- Hardcover: 288 pages
- Publisher: HarperOne (September 9, 2014)
- Language: English
- ISBN-10: 0062272020
Many thanks to the kind folks at HarperOne for a review copy of Peter Enns The Bible Tells Me So: Why Defending Scripture Has Made Us Unable To Read It.
Peter Enns has written a non-technical book, making it readily accessible to the earnest inquirer into these matters. The work is friendly and inviting. It’s something of a spiritual pilgrimage through the world of Scripture–faith seeking understanding, as it were. The work contains seven chapters, parts, more like it, and then mini-chapters, explaining its 288 pages.
At the heart of Enns work is how we read Scripture. For example, in the first chapter, “I’ll Take Door Number Three,” is the mini-chapter “The Bible Isn’t the Problem.” Peter Enns continues, “The problem is coming to the Bible with expectations it’s not set up to bear” (p. 8). The rest of the work is really about exposing and correct the “expectations” the Bible was not set up to bear. According to Enns, “When we open the Bible and read it, we are eavesdropping on an ancient spiritual journey… In the Bible, we read of encounters with God were, I believe, genuine, authentic, and real. But they were also ancient–and that explains why the Bible behaves the way it does” (p. 23). So when we come to those difficult OT texts, where God commands genocide, and skeptics of the Bible and the Christian faith are quick to jump own, for Enns, this is that ancient element. That ancient element is then developed in chapter three, “God Likes Stories.” “Over the years I’ve grown more and more convinced that ‘storytelling’ is a better way of understanding what the Bible is doing with the past than ‘history writing'” (p. 128). For Enns, the biblical writers were storytellers and not historians in a modern sense.
Moreover, the biblical writers are allowed their diverse portraits of God, as they encountered him, explaining books like Job and Ecclesiastes. “God allows himself to be talked about, worshipped, and trusted by the Israelites within the boundaries of that ancient horizon” (p. 153). Chapters 5 and 6 are about Jesus and the NT writers creative handling of Israel’s Scripture, precisely because Jesus is at the center of it all. “Through his creative handling of his Bible, Jesus drew attention to himself as the true focus of Torah and the rest of scripture” (p. 174). It is also in these chapters that we encounter new creation language and the like. The last chapter, “The Bible, Just as It Is,” sums it all up: “Whenever we think we have God in a box, safe and sound, under control and constant watch, God blows up our categories” (p. 235).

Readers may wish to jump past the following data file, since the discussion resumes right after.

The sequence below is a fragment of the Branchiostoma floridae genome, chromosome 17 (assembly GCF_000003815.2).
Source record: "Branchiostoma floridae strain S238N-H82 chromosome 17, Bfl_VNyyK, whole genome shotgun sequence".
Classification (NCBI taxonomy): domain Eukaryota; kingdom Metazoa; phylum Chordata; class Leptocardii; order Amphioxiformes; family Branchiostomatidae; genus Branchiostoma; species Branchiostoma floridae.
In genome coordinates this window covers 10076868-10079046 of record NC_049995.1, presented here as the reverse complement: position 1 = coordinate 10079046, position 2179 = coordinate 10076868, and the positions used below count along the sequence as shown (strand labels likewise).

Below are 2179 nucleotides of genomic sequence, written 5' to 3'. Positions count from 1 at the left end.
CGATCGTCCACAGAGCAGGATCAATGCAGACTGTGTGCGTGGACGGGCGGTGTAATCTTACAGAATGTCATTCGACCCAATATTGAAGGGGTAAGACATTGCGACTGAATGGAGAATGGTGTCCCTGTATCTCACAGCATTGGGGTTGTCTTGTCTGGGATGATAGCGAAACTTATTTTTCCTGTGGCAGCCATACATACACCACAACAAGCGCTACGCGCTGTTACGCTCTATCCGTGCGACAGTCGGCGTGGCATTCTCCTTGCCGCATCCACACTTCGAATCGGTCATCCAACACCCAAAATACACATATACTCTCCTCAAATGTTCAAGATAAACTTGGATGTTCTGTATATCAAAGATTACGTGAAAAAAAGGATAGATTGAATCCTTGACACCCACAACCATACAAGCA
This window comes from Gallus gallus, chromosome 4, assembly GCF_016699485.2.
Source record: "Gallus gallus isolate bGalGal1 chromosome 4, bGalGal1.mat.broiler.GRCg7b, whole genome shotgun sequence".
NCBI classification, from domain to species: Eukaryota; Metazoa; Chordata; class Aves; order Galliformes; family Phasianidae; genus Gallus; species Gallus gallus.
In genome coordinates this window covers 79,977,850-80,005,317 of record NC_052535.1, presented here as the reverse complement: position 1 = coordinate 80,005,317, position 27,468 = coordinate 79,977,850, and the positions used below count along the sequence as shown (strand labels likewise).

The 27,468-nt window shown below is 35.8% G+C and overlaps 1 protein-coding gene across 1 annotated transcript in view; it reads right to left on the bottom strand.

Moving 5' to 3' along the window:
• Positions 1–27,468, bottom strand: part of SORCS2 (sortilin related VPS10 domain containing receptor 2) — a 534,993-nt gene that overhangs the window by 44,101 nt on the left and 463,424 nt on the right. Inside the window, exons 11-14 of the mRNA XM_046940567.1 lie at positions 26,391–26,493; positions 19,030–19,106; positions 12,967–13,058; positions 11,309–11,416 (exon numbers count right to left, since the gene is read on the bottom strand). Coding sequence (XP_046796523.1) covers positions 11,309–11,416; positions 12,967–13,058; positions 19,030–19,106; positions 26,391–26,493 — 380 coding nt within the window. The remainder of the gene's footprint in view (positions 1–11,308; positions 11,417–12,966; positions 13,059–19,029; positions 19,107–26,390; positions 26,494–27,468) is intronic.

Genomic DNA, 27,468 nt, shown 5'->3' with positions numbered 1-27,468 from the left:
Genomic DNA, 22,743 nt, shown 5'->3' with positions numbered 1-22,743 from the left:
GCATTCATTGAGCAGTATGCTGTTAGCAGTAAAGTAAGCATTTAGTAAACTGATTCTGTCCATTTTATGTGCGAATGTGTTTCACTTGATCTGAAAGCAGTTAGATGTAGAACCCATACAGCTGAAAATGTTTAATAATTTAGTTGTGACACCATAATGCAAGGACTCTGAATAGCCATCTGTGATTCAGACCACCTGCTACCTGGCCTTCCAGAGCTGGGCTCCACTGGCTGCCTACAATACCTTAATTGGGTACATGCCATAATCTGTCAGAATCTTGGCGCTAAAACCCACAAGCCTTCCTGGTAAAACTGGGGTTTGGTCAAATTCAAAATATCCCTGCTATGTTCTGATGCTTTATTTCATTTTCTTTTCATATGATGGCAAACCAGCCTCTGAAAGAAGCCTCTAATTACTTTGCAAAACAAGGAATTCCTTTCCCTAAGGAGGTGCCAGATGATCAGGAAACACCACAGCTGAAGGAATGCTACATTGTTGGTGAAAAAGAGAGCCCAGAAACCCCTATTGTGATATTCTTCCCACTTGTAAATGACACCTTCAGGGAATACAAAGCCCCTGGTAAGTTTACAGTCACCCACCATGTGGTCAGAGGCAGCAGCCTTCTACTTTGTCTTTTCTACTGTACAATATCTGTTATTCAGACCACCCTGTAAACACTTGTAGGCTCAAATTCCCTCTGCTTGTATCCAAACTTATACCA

Peter Enns work is a challenge to how we have long read the Bible, which was the author’s intent. Enns himself is on a spiritual journey, as the first chapter, “I’ll Take Door Number Three,” reveals. In a way, in this work, Enns is letting his readers in on this journey, albeit, a difficult one–a wrestling with Scripture and walking away with a limp.
No doubt, the big take away from Enns work is the call to rethink how we read Scripture–being aware of our modern Western lenses and the damage they do to the Bible, expecting it to behave in ways it was never meant to behave in. But this will not be easy for the reader to come to terms with, given our need to be in control and to be certain. And while I appreciate Enns insistence on reading the Bible on its own terms, I wish he had addressed the following: (1) Inspiration and the Bible. How should we understanding the matter of biblical inspiration then? The role of the Holy Spirit in all this? Enns does not address these matters. (2) Though Enns speaks of the grand story, there’s no discussion of covenant theology and hardly any discussion of how Israel understood herself in covenant with Yahweh. If we are eavesdropping, as Enns, puts it, should we not overhear something of covenant language, which was at the center of life and Scripture? (3) Though Adam is engaged to a degree, it begs the following: what about how Jesus understood his relation to Adam? And since Adam is essential to Pauline theology, what about Paul’s understanding of Adam? (Perhaps Peter Enns wants the reader to consult his previous works).
Last year I reviewed Adam Hamilton’s Making Sense of the Bible, where he advances similar arguments as Enns. But I find Enns work more challenging and convincing. And while I do not agree with everything the Enns has written in this work, as one who keeps an open mind and continues to wrestle with Scripture and some of the very issues addressed by Enns, I’m better off for reading it. And there’s no reason to simply dismiss an author and their work because they might challenge what you believe. If what you believe about God and the Bible is worth adhering to, then put it to the test, reading Enns The Bible Tells Me So.